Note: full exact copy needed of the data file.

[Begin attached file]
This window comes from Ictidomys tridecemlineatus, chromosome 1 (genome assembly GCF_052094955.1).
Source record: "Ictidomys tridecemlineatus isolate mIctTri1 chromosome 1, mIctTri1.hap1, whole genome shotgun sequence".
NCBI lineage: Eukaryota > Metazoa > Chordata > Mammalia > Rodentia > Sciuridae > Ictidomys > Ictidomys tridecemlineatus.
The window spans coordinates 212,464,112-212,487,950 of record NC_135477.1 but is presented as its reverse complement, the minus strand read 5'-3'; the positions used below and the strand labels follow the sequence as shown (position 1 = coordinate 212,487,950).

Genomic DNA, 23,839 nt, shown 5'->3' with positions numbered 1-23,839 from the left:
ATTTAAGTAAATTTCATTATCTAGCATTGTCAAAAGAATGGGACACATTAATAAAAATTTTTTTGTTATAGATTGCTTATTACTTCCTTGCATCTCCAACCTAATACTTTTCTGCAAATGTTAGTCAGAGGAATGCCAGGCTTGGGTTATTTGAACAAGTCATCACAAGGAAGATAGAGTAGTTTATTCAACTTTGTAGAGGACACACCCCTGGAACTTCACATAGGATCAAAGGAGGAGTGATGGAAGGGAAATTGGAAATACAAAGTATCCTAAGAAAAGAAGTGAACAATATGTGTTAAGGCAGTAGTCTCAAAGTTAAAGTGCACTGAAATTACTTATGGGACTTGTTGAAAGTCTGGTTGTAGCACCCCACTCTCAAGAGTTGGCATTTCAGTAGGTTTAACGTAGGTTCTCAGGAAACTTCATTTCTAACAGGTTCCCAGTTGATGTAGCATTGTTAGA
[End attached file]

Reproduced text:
This window comes from Ictidomys tridecemlineatus, chromosome 1 (genome assembly GCF_052094955.1).
Source record: "Ictidomys tridecemlineatus isolate mIctTri1 chromosome 1, mIctTri1.hap1, whole genome shotgun sequence".
NCBI lineage: Eukaryota > Metazoa > Chordata > Mammalia > Rodentia > Sciuridae > Ictidomys > Ictidomys tridecemlineatus.
The window spans coordinates 212,464,112-212,487,950 of record NC_135477.1 but is presented as its reverse complement, the minus strand read 5'-3'; the positions used below and the strand labels follow the sequence as shown (position 1 = coordinate 212,487,950).

Genomic DNA, 23,839 nt, shown 5'->3' with positions numbered 1-23,839 from the left:
ATTTAAGTAAATTTCATTATCTAGCATTGTCAAAAGAATGGGACACATTAATAAAAATTTTTTTGTTATAGATTGCTTATTACTTCCTTGCATCTCCAACCTAATACTTTTCTGCAAATGTTAGTCAGAGGAATGCCAGGCTTGGGTTATTTGAACAAGTCATCACAAGGAAGATAGAGTAGTTTATTCAACTTTGTAGAGGACACACCCCTGGAACTTCACATAGGATCAAAGGAGGAGTGATGGAAGGGAAATTGGAAATACAAAGTATCCTAAGAAAAGAAGTGAACAATATGTGTTAAGGCAGTAGTCTCAAAGTTAAAGTGCACTGAAATTACTTATGGGACTTGTTGAAAGTCTGGTTGTAGCACCCCACTCTCAAGAGTTGGCATTTCAGTAGGTTTAACGTAGGTTCTCAGGAAACTTCATTTCTAACAGGTTCCCAGTTGATGTAGCATTGTTAGA